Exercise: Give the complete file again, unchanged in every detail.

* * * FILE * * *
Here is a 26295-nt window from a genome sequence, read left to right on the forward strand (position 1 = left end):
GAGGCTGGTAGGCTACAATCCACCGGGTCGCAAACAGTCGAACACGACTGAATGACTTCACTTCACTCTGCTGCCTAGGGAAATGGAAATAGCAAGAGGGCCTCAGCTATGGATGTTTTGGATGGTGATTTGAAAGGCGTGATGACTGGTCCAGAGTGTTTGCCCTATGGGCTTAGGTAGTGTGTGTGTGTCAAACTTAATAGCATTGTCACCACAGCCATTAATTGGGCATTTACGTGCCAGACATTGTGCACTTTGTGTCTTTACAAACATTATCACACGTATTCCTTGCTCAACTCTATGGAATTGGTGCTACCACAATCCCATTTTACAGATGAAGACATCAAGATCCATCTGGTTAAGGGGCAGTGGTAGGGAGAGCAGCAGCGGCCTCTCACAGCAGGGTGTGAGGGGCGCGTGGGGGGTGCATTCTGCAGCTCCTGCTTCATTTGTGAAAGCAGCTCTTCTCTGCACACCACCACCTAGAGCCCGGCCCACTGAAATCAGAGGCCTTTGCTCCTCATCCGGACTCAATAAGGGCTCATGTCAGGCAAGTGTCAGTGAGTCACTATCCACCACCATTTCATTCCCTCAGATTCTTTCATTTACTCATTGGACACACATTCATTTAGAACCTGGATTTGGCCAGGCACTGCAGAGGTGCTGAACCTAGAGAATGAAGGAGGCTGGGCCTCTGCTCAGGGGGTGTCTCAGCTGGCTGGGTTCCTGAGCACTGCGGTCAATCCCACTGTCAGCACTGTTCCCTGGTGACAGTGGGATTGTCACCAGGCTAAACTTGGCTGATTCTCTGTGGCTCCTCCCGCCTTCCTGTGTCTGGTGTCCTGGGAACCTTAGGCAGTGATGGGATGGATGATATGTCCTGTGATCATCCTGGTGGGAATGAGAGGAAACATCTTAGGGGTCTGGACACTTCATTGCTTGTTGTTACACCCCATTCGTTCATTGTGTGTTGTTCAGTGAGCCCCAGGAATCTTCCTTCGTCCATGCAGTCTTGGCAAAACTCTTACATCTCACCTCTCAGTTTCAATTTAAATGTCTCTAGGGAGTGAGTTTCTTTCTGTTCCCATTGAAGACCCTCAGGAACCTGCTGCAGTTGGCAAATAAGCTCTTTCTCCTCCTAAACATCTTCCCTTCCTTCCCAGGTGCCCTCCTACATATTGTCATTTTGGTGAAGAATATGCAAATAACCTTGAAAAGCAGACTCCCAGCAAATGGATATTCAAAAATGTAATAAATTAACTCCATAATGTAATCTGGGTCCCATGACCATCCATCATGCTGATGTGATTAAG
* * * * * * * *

Here is a 26295-nt window from a genome sequence, read left to right on the forward strand (position 1 = left end):
GAGGCTGGTAGGCTACAATCCACCGGGTCGCAAACAGTCGAACACGACTGAATGACTTCACTTCACTCTGCTGCCTAGGGAAATGGAAATAGCAAGAGGGCCTCAGCTATGGATGTTTTGGATGGTGATTTGAAAGGCGTGATGACTGGTCCAGAGTGTTTGCCCTATGGGCTTAGGTAGTGTGTGTGTGTCAAACTTAATAGCATTGTCACCACAGCCATTAATTGGGCATTTACGTGCCAGACATTGTGCACTTTGTGTCTTTACAAACATTATCACACGTATTCCTTGCTCAACTCTATGGAATTGGTGCTACCACAATCCCATTTTACAGATGAAGACATCAAGATCCATCTGGTTAAGGGGCAGTGGTAGGGAGAGCAGCAGCGGCCTCTCACAGCAGGGTGTGAGGGGCGCGTGGGGGGTGCATTCTGCAGCTCCTGCTTCATTTGTGAAAGCAGCTCTTCTCTGCACACCACCACCTAGAGCCCGGCCCACTGAAATCAGAGGCCTTTGCTCCTCATCCGGACTCAATAAGGGCTCATGTCAGGCAAGTGTCAGTGAGTCACTATCCACCACCATTTCATTCCCTCAGATTCTTTCATTTACTCATTGGACACACATTCATTTAGAACCTGGATTTGGCCAGGCACTGCAGAGGTGCTGAACCTAGAGAATGAAGGAGGCTGGGCCTCTGCTCAGGGGGTGTCTCAGCTGGCTGGGTTCCTGAGCACTGCGGTCAATCCCACTGTCAGCACTGTTCCCTGGTGACAGTGGGATTGTCACCAGGCTAAACTTGGCTGATTCTCTGTGGCTCCTCCCGCCTTCCTGTGTCTGGTGTCCTGGGAACCTTAGGCAGTGATGGGATGGATGATATGTCCTGTGATCATCCTGGTGGGAATGAGAGGAAACATCTTAGGGGTCTGGACACTTCATTGCTTGTTGTTACACCCCATTCGTTCATTGTGTGTTGTTCAGTGAGCCCCAGGAATCTTCCTTCGTCCATGCAGTCTTGGCAAAACTCTTACATCTCACCTCTCAGTTTCAATTTAAATGTCTCTAGGGAGTGAGTTTCTTTCTGTTCCCATTGAAGACCCTCAGGAACCTGCTGCAGTTGGCAAATAAGCTCTTTCTCCTCCTAAACATCTTCCCTTCCTTCCCAGGTGCCCTCCTACATATTGTCATTTTGGTGAAGAATATGCAAATAACCTTGAAAAGCAGACTCCCAGCAAATGGATATTCAAAAATGTAATAAATTAACTCCATAATGTAATCTGGGTCCCATGACCATCCATCATGCTGATGTGATTAAG